The primary option as an alternative provision should be a community sentence. These work and offer value for money. However, it is not a soft option – it requires an intensive tailor-made programme for daily activities that is monitored and provides a holistic rehabilitation plan. A crucial part of these activities must include abuse recovery and counselling, as well as confidence building skills. Heavy involvement if not leadership of such activities should be provided for by the specialist women’s sector. Other public bodies are also vital to the support of women offenders and their rehabilitation and such should be worked with in partnership. These include health and mental health serices, drug and alcohol services, housing, and the VAWG sector providing access and support around domestic abuse and sexual violence.
It is absolutely necessary to provide specialised women’s services to vulnerable women who end up in the criminal justice system.
Increased funding for non-custodial alternatives to prisons (e.g. community service facilities, sheltered housing, alcohol recovery units) together with greater use of the existing sentencing alternatives (e.g. deferred sentence, community service order, probation with a condition of psychiatric treatment), with the aim of removing from prisons all who are there primarily because of drunkenness, drug dependency, mental, emotional and/or sexual abuse, homelessness or inability to pay a fine needs to be, together with the above needs of action, an urgent aim of the Labour Party.
In order to tackle the ‘underlying biases’ within the system there needs to be public recognition first and foremost of the structural racism and sexism at the very core of the criminal justice system and that this is the central reason for the injustices women and black people (both including black women) suffer. This explains the double standards between men and women and white men and black men and women when it comes to every stage of the justice system, from investigation and arrest to the discriminatory sentencing of women and black people. Labour needs to name the issue as what it is, racism and sexism, and treat this with zero tolerance as is expected of the Labour Party and of a Labour government.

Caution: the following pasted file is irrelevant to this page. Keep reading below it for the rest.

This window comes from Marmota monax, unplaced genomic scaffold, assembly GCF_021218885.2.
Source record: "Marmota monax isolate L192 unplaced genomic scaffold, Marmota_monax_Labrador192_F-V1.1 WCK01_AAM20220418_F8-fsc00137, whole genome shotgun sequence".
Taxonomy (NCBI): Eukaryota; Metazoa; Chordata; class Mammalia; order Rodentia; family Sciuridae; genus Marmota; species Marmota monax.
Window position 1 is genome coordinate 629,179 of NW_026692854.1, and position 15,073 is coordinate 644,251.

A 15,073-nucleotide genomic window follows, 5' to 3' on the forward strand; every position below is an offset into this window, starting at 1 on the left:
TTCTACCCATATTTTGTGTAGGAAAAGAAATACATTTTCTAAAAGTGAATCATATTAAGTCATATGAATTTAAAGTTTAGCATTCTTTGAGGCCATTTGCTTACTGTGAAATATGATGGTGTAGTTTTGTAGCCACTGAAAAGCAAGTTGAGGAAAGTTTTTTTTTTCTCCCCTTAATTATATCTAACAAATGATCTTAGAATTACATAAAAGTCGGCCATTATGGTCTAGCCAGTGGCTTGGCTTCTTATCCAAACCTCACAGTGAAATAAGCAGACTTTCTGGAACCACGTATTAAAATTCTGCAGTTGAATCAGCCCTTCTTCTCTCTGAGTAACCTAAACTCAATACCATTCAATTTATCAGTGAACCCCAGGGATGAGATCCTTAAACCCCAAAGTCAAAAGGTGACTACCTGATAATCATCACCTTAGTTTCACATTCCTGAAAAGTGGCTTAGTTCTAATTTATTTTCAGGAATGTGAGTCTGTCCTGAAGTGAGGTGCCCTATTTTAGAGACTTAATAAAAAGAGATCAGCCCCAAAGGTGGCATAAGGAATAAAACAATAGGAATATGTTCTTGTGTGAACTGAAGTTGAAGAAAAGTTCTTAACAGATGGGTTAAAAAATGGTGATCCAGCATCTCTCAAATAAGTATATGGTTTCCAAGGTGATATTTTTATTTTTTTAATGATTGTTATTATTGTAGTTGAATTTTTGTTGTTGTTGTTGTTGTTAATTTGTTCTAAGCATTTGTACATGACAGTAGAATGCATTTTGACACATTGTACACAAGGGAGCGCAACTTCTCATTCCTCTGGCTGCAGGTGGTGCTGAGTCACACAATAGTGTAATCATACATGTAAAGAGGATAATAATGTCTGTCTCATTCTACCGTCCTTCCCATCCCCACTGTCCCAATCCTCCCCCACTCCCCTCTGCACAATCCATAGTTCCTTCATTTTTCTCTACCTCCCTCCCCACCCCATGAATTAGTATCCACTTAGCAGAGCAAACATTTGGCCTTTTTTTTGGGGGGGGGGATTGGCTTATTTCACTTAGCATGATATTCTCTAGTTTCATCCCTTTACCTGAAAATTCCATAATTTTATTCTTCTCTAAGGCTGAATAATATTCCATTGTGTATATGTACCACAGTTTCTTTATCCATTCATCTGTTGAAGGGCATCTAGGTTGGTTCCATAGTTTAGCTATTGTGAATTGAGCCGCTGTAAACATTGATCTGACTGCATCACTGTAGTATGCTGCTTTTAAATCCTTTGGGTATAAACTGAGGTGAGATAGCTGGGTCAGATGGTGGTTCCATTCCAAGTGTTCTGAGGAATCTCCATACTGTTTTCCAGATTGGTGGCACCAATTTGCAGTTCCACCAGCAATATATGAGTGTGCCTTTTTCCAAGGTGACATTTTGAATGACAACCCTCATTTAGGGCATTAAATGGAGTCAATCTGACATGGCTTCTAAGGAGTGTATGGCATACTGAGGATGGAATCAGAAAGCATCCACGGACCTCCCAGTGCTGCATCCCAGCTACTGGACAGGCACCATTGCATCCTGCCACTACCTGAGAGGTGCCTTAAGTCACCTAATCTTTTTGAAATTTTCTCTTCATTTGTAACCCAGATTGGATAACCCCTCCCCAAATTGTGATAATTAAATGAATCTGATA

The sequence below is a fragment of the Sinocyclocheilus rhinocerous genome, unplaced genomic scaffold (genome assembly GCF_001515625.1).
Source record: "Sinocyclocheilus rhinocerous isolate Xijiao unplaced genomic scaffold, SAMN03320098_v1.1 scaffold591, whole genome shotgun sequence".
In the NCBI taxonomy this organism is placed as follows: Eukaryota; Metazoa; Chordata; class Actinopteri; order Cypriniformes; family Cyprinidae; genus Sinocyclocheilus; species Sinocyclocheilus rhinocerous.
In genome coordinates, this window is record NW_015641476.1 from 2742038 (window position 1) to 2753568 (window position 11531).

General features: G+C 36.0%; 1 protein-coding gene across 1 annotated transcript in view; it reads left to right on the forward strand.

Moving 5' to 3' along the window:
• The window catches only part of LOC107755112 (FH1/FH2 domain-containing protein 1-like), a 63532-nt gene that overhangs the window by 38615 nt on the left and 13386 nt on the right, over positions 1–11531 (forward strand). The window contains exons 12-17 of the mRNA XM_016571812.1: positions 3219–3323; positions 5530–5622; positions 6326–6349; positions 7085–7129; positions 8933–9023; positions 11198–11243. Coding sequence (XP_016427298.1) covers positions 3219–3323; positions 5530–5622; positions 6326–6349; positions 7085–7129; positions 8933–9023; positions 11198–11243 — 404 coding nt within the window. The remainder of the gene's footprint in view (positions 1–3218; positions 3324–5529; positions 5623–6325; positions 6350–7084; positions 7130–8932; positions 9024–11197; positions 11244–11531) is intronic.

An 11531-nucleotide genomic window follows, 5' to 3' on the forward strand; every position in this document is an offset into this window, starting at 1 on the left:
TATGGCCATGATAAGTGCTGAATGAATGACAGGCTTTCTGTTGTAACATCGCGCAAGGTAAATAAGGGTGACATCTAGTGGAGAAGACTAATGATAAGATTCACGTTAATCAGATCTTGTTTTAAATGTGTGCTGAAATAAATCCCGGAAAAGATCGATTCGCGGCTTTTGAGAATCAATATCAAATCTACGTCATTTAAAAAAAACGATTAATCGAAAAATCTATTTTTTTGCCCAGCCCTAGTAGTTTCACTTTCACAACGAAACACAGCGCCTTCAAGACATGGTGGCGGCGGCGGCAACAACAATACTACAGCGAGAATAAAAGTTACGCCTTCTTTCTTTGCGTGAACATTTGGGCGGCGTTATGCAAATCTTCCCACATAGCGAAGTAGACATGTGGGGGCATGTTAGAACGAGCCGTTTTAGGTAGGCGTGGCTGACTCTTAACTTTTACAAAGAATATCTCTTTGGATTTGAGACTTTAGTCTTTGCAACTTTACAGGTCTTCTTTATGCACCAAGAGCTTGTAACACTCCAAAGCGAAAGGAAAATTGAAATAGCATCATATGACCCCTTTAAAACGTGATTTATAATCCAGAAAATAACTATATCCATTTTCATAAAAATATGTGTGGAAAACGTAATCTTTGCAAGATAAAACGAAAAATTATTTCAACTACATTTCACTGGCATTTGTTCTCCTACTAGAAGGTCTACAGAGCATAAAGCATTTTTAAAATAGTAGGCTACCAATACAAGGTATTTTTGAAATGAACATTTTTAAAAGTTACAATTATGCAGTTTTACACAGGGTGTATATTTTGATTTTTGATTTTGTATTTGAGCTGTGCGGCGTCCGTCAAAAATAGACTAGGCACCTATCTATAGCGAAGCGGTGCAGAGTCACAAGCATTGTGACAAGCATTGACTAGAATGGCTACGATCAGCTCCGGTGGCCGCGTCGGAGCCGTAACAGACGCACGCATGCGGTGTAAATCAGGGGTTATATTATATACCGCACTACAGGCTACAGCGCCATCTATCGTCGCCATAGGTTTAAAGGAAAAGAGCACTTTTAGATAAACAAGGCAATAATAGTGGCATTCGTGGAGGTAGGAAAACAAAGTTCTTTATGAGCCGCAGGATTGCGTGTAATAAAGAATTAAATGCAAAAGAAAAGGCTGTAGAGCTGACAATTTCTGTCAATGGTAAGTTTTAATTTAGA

Actions which need to take place imminently to improve the criminal justice system so that is provides justice for all are: a review and overhaul of the existing methods of recruitment, training and supervision of those working in the system including judges and prison staff, aimed at reducing their present discriminatory practices against women from black and ethnic minority backgrounds and lesbian, disabled or mentally or emotionally-disturbed women, as well as the removal of persons who practice racism and sexism, removal being the practical application of zero tolerance of racism and sexism.
Also necessary is recognition that the system is, in addition to racist and sexist, anti-working class. It is clear that the poorest and most disadvantaged members of society are dragged into a cycle of criminality and offending and this also requires urgently addressing. Sentencing individuals due to poverty should never be an outcome sought and definitely not under a Labour government.